Wednesday, 24 September 2014

"You'll take what we provide for you, and you'll cherish it!"

Driving back from a morning motion picture with Julia, my girl, I read the above maxim on the over of a truck. I foreseen with interest as we approached the red light understanding that at any minute the light would turn green providing for me a look-see concerning who or what would speak to a pretentious saying. As the medium sized white truck turned the corner, the cabinetmaker's name had taken residency in my long haul memory. 

Promptly an experience from weeks earlier appeared to settle up against the newcomer in my memory and I start to handle a message - a brilliant string that unites one disconnected episode to the next. 

Costco keeps my week after week shopping spree an escapade. Have you ever perceived that their items move around habitually? It's bothersome, and a detriment for anybody on a tight calendar. A blessed few have the advantage of moseying the paths. Honestly, quite a long time ago, that was I. 

My available time as a homemaker is about non-existent. Be that as it may, as Julia develops and gets to be more autonomous, my stolen minutes for composing and seeking after the yearning to be heard have provided for me the included quality to proceed with this regularly difficult and requesting occupation called parenthood. Still, I realize that however Julia, a two and half year old, is unequipped for verbalizing her appreciation for her parent's offerings, in time the products of the soil of our choices will be apparent. 

This specific day I was on a mission to discover Little Swimmers, disposable swimpants. Costco infrequently has proficient reps wandering or working the distribution center walkways, yet I did figure out how to discover an adolescent chap hurrying, and was given an exact area of my solicitation. I crisscross in close vicinity to the checkouts with my expansive metal truck fit for two kids surrounding the fortune. On my way, I caution my womanly route framework and spot an easily dressed yet cleaned man who is joined by a right hand holding a clipboard. 

"Pardon me. I was asking why Costco moves their items so frequently. When I go to the supermarket I can just discover what I'm searching for after a long time." 

"Ma'am we're not a supermarket." Okay, can anybody see steam originating from my each opening?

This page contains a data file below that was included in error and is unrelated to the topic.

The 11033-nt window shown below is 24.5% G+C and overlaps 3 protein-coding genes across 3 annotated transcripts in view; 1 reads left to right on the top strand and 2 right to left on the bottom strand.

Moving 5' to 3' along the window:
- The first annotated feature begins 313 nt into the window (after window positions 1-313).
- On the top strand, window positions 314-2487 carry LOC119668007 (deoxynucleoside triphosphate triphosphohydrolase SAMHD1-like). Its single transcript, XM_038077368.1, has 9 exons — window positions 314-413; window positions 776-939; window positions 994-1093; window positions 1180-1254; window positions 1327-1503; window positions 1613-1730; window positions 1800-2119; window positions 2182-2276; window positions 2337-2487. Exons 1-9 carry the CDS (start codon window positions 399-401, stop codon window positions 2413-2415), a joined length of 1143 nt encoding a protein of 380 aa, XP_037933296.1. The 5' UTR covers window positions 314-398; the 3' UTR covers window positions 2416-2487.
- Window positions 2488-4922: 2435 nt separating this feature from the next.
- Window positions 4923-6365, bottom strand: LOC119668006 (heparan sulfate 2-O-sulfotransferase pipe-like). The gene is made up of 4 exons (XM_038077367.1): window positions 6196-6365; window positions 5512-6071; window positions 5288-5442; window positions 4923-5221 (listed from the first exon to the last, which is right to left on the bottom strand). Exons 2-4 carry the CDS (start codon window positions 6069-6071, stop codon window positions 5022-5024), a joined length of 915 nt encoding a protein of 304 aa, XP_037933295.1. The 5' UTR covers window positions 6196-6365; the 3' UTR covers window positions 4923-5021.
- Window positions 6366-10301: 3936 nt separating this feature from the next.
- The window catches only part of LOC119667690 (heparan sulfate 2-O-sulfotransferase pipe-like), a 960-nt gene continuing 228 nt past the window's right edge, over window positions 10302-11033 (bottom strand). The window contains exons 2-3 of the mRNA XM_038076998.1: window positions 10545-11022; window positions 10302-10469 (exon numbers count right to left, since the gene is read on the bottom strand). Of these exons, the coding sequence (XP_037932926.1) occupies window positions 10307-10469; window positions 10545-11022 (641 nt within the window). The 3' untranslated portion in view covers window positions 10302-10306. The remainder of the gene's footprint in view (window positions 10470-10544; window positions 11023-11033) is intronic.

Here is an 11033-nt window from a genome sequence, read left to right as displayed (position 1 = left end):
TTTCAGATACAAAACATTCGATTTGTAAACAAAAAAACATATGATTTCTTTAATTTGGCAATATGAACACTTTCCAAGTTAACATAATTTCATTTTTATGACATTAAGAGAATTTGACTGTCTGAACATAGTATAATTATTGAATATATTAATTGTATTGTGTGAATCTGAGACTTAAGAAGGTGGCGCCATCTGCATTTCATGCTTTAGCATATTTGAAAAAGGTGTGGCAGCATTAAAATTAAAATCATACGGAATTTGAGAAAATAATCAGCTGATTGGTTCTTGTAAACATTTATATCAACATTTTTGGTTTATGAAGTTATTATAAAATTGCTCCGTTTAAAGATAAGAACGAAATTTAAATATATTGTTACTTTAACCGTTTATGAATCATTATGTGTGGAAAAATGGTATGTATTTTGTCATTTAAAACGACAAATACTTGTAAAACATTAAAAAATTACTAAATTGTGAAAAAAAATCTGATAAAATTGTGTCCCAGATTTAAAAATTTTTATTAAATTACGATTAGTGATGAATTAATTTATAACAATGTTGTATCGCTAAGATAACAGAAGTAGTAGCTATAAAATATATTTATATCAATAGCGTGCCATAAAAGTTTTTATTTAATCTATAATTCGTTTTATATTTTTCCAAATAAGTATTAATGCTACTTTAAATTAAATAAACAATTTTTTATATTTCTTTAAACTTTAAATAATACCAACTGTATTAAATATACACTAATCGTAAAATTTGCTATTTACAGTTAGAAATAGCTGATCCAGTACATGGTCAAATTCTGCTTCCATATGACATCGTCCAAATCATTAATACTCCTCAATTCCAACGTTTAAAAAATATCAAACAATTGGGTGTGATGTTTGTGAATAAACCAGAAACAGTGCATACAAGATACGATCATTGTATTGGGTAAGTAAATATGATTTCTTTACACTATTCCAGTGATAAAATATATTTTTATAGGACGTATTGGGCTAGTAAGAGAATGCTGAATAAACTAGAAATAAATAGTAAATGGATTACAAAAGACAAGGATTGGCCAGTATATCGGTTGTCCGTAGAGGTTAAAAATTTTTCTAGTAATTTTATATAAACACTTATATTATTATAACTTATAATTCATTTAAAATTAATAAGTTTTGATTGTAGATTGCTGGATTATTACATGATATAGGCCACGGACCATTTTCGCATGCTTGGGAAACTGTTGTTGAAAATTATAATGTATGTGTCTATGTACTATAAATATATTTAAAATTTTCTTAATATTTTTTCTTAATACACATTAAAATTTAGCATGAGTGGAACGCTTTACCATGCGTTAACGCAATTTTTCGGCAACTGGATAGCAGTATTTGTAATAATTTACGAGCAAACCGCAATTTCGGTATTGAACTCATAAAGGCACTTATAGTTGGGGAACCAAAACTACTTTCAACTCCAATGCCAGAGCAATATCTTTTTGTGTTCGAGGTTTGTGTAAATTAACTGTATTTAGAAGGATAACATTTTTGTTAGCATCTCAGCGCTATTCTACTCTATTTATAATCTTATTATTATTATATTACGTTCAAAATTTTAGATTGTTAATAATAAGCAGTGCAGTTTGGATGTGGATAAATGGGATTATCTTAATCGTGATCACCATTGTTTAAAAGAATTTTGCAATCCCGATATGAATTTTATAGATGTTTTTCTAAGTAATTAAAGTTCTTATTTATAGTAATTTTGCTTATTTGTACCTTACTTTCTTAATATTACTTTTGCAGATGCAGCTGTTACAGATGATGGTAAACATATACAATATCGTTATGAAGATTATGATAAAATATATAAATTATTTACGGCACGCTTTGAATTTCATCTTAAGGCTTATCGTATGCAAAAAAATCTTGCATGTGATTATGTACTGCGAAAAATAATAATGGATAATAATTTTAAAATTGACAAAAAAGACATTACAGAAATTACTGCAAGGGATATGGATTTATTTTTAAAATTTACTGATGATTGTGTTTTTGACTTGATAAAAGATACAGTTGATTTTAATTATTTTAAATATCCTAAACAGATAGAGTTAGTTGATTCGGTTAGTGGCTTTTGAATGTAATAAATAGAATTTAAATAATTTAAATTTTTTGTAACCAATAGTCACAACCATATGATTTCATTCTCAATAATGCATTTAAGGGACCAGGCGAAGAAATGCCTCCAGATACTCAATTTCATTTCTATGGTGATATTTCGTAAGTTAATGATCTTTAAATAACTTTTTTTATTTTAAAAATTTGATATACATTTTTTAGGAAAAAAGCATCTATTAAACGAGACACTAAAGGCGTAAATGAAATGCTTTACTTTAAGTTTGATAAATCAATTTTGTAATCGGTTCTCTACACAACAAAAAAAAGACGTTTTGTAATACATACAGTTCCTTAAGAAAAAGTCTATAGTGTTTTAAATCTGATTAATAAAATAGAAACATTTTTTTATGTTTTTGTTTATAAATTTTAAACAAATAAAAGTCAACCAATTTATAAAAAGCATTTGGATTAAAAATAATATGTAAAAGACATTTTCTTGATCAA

"Has anybody ever done exploration to see exactly how much cash you're loosing for moving your items what is by all accounts like each other day?" 

"Really ma'am, the Little Swimmers that are marked down were moved to this area and have had an increment of offers. 

"I can see this is going no place." 

As I turn to continue to the checkout path, I can hear a weak voice that expressed these words, "I don't have time for that." 

Where has all the appreciation gone? Why was I being dealt with like no one important… a nothing? Do they know I drop in any event a hundred each time I shop there? Also, why didn't I have a coupon! 

I was thinking about whether I were a normal tall blonde lady would I have picked up more consideration and worship. Most likely. A reality I don't effectively own up to. I'm a brunette of normal stature and weight. Nothing to keep the enthusiasm of a man craving for some lovin' that is beyond any doubt. Some time ago however, I could be taken note. 

Generally, the truck signage and the ungainly trade with the director at Costco affirm my bafflements with expansive retail chains and super chains. As I check my mental rundown of reasons, this one emerges among every one of them: They couldn't care less what I think, and I'll take what they provide for me… and affection

Thursday, 28 February 2013

Miscellaneous Debris

Miscellaneous Debris is an EP of five cover songs by Primus, released on March 12, 1992. The entire EP features bassist Les Claypool with his then-new fretless six-string Carl Thompson bass, nicknamed the "Rainbow Bass." In his review for All music, Stephen Thomas Erlewine describes the EP as "Primus' best release". He notes that the band "plays actual songs instead of sketching out a few ideas as an excuse for jamming", which means that "Miscellaneous Debris isn't as weird and alienating as previous albums", concluding that the band's covers "show flashes of brilliance, largely due to the loose yet focused musicianship.

Wednesday, 18 July 2012